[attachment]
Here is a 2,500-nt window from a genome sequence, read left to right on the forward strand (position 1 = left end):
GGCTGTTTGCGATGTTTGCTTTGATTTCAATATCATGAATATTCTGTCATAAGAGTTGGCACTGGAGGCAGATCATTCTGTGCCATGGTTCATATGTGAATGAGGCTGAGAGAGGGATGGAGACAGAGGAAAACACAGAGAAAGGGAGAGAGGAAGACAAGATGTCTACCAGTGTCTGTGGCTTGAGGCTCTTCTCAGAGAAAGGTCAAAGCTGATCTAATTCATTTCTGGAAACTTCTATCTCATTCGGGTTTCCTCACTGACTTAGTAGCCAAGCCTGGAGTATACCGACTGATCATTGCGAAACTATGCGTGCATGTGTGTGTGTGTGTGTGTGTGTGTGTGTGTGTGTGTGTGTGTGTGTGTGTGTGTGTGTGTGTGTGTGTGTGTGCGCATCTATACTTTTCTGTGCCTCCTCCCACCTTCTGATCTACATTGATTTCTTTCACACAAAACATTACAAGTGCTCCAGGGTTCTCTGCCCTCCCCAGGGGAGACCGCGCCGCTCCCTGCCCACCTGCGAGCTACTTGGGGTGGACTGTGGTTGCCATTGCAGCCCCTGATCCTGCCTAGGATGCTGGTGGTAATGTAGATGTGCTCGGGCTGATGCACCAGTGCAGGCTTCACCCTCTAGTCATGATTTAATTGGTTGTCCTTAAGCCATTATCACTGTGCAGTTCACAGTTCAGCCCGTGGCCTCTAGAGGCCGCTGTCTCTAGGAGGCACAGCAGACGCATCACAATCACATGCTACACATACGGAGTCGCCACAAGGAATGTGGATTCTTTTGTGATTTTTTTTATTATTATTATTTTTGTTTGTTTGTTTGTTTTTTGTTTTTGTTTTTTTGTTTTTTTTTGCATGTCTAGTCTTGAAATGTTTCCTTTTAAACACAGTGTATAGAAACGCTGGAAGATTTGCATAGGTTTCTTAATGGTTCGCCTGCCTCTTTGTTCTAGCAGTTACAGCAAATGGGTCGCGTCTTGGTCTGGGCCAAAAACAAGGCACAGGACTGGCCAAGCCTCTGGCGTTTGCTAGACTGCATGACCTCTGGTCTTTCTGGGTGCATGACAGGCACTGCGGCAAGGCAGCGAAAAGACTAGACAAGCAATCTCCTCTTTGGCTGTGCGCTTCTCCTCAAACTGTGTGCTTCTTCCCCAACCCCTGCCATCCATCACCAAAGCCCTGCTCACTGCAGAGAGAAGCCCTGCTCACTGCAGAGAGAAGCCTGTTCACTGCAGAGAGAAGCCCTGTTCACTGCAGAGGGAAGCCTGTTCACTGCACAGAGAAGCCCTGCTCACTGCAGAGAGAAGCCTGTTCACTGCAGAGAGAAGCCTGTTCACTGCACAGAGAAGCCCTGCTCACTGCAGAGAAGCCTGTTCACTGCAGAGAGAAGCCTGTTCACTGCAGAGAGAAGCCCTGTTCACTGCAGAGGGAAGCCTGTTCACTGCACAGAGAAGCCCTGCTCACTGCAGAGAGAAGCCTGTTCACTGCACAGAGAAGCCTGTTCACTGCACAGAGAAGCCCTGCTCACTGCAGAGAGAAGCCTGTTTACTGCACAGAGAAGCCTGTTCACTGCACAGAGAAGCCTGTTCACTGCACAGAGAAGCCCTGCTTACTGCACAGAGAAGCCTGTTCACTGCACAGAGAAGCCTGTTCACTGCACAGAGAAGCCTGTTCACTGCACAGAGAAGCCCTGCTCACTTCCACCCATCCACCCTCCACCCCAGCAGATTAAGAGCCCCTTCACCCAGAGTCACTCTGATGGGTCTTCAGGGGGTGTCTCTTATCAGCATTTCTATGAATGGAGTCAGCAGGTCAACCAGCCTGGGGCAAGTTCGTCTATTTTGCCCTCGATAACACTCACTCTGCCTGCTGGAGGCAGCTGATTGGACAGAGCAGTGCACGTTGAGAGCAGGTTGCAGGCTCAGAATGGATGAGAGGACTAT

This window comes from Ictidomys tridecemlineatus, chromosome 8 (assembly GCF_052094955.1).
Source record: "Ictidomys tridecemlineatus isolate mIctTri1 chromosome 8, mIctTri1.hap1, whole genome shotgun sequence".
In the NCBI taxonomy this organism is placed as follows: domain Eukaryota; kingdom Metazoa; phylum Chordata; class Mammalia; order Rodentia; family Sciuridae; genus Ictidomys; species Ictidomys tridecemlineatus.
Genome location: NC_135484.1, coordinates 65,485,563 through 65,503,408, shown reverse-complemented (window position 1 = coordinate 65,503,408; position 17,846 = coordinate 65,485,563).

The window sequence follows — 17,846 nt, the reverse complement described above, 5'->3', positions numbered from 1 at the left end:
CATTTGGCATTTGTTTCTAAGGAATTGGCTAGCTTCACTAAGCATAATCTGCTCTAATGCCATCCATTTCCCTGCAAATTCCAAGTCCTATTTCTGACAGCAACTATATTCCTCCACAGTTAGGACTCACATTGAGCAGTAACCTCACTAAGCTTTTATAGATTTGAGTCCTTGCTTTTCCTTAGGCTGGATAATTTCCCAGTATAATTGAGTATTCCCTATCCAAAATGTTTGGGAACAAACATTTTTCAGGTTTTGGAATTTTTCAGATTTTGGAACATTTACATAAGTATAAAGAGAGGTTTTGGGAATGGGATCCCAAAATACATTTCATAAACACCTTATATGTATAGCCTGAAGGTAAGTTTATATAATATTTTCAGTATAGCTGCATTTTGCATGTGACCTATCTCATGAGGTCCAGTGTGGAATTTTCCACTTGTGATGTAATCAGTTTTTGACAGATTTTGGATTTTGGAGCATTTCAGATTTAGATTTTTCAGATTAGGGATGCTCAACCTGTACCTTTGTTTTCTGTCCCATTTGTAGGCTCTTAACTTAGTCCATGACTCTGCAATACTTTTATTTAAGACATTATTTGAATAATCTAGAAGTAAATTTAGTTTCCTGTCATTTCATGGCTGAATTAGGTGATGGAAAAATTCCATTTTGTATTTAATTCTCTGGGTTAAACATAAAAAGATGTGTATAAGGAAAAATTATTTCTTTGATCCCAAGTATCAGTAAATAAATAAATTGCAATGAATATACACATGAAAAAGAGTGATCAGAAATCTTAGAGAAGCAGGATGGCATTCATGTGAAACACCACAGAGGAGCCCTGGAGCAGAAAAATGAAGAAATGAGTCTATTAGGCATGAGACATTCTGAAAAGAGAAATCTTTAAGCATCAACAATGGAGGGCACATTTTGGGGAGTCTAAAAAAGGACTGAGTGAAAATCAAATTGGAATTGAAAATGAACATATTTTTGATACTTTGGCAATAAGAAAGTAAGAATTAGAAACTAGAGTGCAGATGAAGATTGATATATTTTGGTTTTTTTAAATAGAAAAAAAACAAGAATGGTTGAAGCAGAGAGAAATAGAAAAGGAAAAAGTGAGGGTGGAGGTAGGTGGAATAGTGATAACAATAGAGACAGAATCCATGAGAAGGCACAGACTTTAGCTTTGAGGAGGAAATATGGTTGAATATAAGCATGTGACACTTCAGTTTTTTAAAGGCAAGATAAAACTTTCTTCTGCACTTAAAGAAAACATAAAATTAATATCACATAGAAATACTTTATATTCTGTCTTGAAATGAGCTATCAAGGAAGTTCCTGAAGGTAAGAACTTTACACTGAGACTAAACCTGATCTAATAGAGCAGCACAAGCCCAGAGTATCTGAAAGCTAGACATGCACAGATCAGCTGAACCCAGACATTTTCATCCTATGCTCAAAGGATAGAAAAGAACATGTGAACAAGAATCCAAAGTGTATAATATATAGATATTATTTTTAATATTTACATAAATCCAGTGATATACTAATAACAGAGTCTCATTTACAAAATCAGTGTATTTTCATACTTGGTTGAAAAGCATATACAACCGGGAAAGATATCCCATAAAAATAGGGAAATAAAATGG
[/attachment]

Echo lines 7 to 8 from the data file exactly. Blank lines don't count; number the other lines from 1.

The window sequence follows — 17,846 nt, the reverse complement described above, 5'->3', positions numbered from 1 at the left end:
CATTTGGCATTTGTTTCTAAGGAATTGGCTAGCTTCACTAAGCATAATCTGCTCTAATGCCATCCATTTCCCTGCAAATTCCAAGTCCTATTTCTGACAGCAACTATATTCCTCCACAGTTAGGACTCACATTGAGCAGTAACCTCACTAAGCTTTTATAGATTTGAGTCCTTGCTTTTCCTTAGGCTGGATAATTTCCCAGTATAATTGAGTATTCCCTATCCAAAATGTTTGGGAACAAACATTTTTCAGGTTTTGGAATTTTTCAGATTTTGGAACATTTACATAAGTATAAAGAGAGGTTTTGGGAATGGGATCCCAAAATACATTTCATAAACACCTTATATGTATAGCCTGAAGGTAAGTTTATATAATATTTTCAGTATAGCTGCATTTTGCATGTGACCTATCTCATGAGGTCCAGTGTGGAATTTTCCACTTGTGATGTAATCAGTTTTTGACAGATTTTGGATTTTGGAGCATTTCAGATTTAGATTTTTCAGATTAGGGATGCTCAACCTGTACCTTTGTTTTCTGTCCCATTTGTAGGCTCTTAACTTAGTCCATGACTCTGCAATACTTTTATTTAAGACATTATTTGAATAATCTAGAAGTAAATTTAGTTTCCTGTCATTTCATGGCTGAATTAGGTGATGGAAAAATTCCATTTTGTATTTAATTCTCTGGGTTAAACATAAAAAGATGTGTATAAGGAAAAATTATTTCTTTGATCCCAAGTATCAGTAAATAAATAAATTGCAATGAATATACACATGAAAAAGAGTGATCAGAAATCTTAGAGAAGCAGGATGGCATTCATGTGAAACACCACAGAGGAGCCCTGGAGCAGAAAAATGAAGAAATGAGTCTATTAGGCATGAGACATTCTGAAAAGAGAAATCTTTAAGCATCAACAATGGAGGGCACATTTTGGGGAGTCTAAAAAAGGACTGAGTGAAAATCAAATTGGAATTGAAAATGAACATATTTTTGATACTTTGGCAATAAGAAAGTAAGAATTAGAAACTAGAGTGCAGATGAAGATTGATATATTTTGGTTTTTTTAAATAGAAAAAAAACAAGAATGGTTGAAGCAGAGAGAAATAGAAAAGGAAAAAGTGAGGGTGGAGGTAGGTGGAATAGTGATAACAATAGAGACAGAATCCATGAGAAGGCACAGACTTTAGCTTTGAGGAGGAAATATGGTTGAATATAAGCATGTGACACTTCAGTTTTTTAAAGGCAAGATAAAACTTTCTTCTGCACTTAAAGAAAACATAAAATTAATATCACATAGAAATACTTTATATTCTGTCTTGAAATGAGCTATCAAGGAAGTTCCTGAAGGTAAGAACTTTACACTGAGACTAAACCTGATCTAATAGAGCAGCACAAGCCCAGAGTATCTGAAAGCTAGACATGCACAGATCAGCTGAACCCAGACATTTTCATCCTATGCTCAAAGGATAGAAAAGAACATGTGAACAAGAATCCAAAGTGTATAATATATAGATATTATTTTTAATATTTACATAAATCCAGTGATATACTAATAACAGAGTCTCATTTACAAAATCAGTGTATTTTCATACTTGGTTGAAAAGCATATACAACCGGGAAAGATATCCCATAAAAATAGGGAAATAAAATGG